|Search||Hot Links||What's New!|
Please let me remind all of you--this
material is copyrighted. Though partially funded by NASA, it is still a private
site. Therefore, before using our materials in any form, electronic or otherwise, you need
to ask permission.
There are two ways to browse the site: (1) use the search button above to find specific materials using keywords; or,
(2) go to specific headings like history, principles or careers at specific levels above and click on the button.
Teachers may go directly to the Teachers' Guide from the For Teachers button above or site browse as in (1) and (2).
Pour the colored alcohol into the barometer tube, filling it completely. Pour the remaining colored alcohol into a beaker. Place a finger over the open end of the tube and invert the tube, lowering it carefully into the beaker containing the remainder of the colored alcohol. Clamp the tube upright on the stand.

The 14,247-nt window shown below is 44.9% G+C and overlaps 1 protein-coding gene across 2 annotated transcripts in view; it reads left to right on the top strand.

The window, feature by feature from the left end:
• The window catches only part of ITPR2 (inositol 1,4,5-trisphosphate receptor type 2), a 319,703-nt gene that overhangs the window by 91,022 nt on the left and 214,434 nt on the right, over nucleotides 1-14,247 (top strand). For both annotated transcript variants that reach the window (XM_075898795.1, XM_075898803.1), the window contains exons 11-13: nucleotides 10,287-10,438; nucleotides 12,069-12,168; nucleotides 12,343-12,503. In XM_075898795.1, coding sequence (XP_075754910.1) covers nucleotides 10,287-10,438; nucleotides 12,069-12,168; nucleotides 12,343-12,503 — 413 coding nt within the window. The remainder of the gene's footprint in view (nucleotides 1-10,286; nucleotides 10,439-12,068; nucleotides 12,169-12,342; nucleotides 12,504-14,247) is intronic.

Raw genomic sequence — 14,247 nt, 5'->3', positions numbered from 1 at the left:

Mark a scale of inches and half inches on the cardboard, and label it from 24 to 36 inches. With the yardstick, measure the actual height of the colored alcohol column and attach the scale to the proper spot on the tube.
Watch the day-to-day variations in the height of the colored alcohol. Record your readings. Compare them with radio and newspaper reports of local barometric pressure conditions.
Determine a scale that will represent both the height of mercury of a regular barometer and the pressure of the air on the fluid.
NOTE: Be very careful that the mercury does not come in
contact with any jewelry you may be wearing.
Send all comments to email@example.com
© 1995-2017 ALLSTAR Network. All rights reserved worldwide.
Updated: March 12, 2004